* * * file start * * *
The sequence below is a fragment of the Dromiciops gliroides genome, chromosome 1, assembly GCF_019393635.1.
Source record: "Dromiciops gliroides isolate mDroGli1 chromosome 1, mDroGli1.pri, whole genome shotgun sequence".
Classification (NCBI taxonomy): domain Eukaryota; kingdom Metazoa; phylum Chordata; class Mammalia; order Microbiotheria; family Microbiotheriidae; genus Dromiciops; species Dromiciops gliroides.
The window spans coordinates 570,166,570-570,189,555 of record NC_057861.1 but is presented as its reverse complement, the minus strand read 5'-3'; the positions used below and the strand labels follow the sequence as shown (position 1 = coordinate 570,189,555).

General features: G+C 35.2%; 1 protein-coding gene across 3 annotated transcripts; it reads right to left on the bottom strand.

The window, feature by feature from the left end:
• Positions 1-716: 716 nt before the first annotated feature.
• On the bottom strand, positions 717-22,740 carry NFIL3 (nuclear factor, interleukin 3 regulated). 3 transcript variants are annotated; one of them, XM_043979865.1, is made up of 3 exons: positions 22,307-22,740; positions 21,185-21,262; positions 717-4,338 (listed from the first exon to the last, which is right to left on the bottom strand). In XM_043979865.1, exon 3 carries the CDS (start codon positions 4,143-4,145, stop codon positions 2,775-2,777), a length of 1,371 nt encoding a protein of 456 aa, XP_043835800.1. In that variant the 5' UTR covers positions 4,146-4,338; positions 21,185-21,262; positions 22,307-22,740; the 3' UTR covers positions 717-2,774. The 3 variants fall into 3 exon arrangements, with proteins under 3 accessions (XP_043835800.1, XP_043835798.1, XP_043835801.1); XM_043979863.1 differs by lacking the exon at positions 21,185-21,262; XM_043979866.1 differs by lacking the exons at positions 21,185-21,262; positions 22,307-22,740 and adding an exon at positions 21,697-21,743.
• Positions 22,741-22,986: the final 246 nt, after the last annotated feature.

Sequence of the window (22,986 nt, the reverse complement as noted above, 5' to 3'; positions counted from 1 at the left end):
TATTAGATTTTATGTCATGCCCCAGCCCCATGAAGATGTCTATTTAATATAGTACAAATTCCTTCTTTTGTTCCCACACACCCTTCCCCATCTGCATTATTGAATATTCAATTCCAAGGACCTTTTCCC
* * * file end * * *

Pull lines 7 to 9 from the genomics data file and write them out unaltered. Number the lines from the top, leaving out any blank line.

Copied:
• Positions 1-716: 716 nt before the first annotated feature.
• On the bottom strand, positions 717-22,740 carry NFIL3 (nuclear factor, interleukin 3 regulated). 3 transcript variants are annotated; one of them, XM_043979865.1, is made up of 3 exons: positions 22,307-22,740; positions 21,185-21,262; positions 717-4,338 (listed from the first exon to the last, which is right to left on the bottom strand). In XM_043979865.1, exon 3 carries the CDS (start codon positions 4,143-4,145, stop codon positions 2,775-2,777), a length of 1,371 nt encoding a protein of 456 aa, XP_043835800.1. In that variant the 5' UTR covers positions 4,146-4,338; positions 21,185-21,262; positions 22,307-22,740; the 3' UTR covers positions 717-2,774. The 3 variants fall into 3 exon arrangements, with proteins under 3 accessions (XP_043835800.1, XP_043835798.1, XP_043835801.1); XM_043979863.1 differs by lacking the exon at positions 21,185-21,262; XM_043979866.1 differs by lacking the exons at positions 21,185-21,262; positions 22,307-22,740 and adding an exon at positions 21,697-21,743.
• Positions 22,741-22,986: the final 246 nt, after the last annotated feature.